Tuesday, 13 March 2012

Little Red Riding Hood, Goldilocks, Gretel, Cinderella, but who ever heard of the Turnip Princess? 500 Fairy Tales re-discovered after 150 years…

The Brothers Grimm, Han’s Christian Anderson, Charles Perrault are all names you may associate with fairy tales, but how about Franz Xaver Schönwerth? Well, Franz was a peer of the brothers Grimm, a historian who travelled around the Bavarian region of Oberpfalz collecting the folk tales.  In 1885, Jacob Grimm said about Franz; "Nowhere in the whole of Germany is anyone collecting [folklore] so accurately, thoroughly and with such a sensitive ear."

Franz published his work, but unlike the Grimm Brothers he refused to edit or censor the tales for critical acclaim or commercial success, and therefore the book fell in to obscurity. Lost, they disappeared for over 150 years until 2008 when 500 of them they were re-discovered by Erika Eichenseer, a cultural curator at Oberpfalz. Last year Eichenseer published an anthology of the tales and founded the Franz Xaver von Schönwerth Society.

These 500 new stories include variations of well-known tales, like Rumpelstiltskin, alongside lots of new tales, including one about a Turnip Princess.

Now I’m excited about this, new and raw un-edited fairy tales are a fairy tale enthusiasts dream. And whilst I’ll have to wait for them to be published in English, it’s got me thinking. 

I can recall a good few years in my youth reviling the Grimm’s and other offenders interpretations – people who took raw fairy tales, then edited and sanitised them for mass consumption. I believed they (and I’ve got my feminist hat on now!) sought to make all the female characters evil or subordinate, whilst absolving all the male characters of their reasonability, thereby stripping the tales of their soul and woven messages.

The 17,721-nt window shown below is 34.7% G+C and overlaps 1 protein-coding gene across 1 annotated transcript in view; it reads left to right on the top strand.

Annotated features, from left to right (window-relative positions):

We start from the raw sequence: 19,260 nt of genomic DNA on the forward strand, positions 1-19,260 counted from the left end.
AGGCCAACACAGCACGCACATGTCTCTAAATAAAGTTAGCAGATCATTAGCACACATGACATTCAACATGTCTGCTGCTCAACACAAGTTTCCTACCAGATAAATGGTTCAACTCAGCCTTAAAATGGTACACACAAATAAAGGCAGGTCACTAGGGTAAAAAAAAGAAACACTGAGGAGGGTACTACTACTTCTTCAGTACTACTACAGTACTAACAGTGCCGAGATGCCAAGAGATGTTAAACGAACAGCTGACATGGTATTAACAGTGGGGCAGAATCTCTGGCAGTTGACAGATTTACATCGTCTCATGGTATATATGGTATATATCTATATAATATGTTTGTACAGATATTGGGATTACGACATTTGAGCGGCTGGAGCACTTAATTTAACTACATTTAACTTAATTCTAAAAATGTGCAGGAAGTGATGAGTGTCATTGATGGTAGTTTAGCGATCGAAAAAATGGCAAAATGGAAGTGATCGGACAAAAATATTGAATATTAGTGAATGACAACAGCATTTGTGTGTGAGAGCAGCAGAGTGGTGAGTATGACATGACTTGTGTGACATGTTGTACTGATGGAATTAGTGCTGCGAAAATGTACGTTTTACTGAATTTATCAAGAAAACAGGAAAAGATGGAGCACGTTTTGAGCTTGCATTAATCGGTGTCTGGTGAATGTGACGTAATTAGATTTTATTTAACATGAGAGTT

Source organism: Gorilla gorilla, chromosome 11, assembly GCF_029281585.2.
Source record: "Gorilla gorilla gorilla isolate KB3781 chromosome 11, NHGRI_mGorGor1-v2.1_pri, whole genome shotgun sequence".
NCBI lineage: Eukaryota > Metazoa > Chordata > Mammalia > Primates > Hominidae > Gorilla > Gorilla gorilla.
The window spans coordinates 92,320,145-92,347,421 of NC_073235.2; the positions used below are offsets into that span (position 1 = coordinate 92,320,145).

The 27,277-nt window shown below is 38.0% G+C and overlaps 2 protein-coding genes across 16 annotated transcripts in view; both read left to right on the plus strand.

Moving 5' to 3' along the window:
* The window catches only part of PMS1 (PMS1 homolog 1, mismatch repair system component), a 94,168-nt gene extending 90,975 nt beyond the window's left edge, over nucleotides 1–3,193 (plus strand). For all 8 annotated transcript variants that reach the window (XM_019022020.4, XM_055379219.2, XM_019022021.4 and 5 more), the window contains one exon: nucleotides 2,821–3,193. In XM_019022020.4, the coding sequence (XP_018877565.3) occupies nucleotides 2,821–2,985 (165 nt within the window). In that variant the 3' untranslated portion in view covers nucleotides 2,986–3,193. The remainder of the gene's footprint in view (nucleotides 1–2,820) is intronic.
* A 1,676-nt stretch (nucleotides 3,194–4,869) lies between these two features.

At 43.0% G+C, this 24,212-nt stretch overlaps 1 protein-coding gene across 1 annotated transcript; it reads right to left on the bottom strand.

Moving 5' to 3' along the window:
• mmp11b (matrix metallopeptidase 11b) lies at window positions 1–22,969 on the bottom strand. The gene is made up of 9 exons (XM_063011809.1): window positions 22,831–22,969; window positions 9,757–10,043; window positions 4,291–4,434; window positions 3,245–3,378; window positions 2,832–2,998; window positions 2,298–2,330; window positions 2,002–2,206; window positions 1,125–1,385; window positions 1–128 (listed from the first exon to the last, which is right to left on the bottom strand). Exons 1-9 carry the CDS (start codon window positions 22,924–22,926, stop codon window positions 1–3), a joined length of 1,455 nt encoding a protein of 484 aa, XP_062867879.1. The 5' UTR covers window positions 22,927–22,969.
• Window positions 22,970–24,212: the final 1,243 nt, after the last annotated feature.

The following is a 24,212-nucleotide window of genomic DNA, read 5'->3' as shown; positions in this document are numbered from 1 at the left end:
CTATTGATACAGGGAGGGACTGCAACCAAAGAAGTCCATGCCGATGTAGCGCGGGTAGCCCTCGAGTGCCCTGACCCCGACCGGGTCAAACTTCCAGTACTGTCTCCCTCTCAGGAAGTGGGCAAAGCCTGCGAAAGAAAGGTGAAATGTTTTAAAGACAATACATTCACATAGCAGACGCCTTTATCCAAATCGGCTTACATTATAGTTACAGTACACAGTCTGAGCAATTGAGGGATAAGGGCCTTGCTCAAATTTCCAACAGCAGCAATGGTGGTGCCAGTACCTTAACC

Of course all of these statements are true, but there is one thing this new discovery can teach us; it would appear that as soon as fairy tales are tethered and bound; they die.

Fairy tales are survivors, evolving to adapt to society’s needs. The Grimm’s would appear not to have killed the fairy tales, but to have allowed them to live and flourish with their edits, bringing the ever-changing tales in to our ever-changing society. Whether you agree with the Grimm’s methods or not, if it weren’t for their editing we wouldn’t know of Little Red Riding Hood, or The Big Bad Wolf, and (in my opinion) society and culture would be much the blander for it. 


  1. I'm not sure I follow your logic. Weren't the Grimm fairy tales the ones that were "tethered and bound" by being edited for mass consumption? If that's right, then it's the ones that weren't edited, like Franz's works, that died.

    Also, don't forget that it was a female character who outsmarted old Rumpelstiltskin by figuring out his name. Not all fairy tales cast females in a bad light.

  2. Thanks Adam for the comment.

    You are right of course - it was Franz's tales that died. By contrast - through editing for mass consumption, publishing numerous editions over many years, the Grimm's managed to keep their tales alive and relevant to their audience.

    As for strong female characters in fairy tales, of course they exist - Gretel is another example – but if you go back to older tales, even the earlier versions of the Grimm’s tales, your find that they are stronger and more plentiful.

    1. Good point Sally. Thanks for the great post!

  3. I'm curious about how the unedited fairy tales compare to the ones we have. I'll have to keep an eye out for that book. Thanks for the heads up. :)

  4. Hi Mary,

    If you’re curious about the brothers Grimm's older less edited tales, try 'Grimm's Grimmest’by Tracy Arah Dockray. It’s a collection of their darker tales from the first edition of Children’s and Household tales.

    As for Franz's tales I'll post when I hear any news.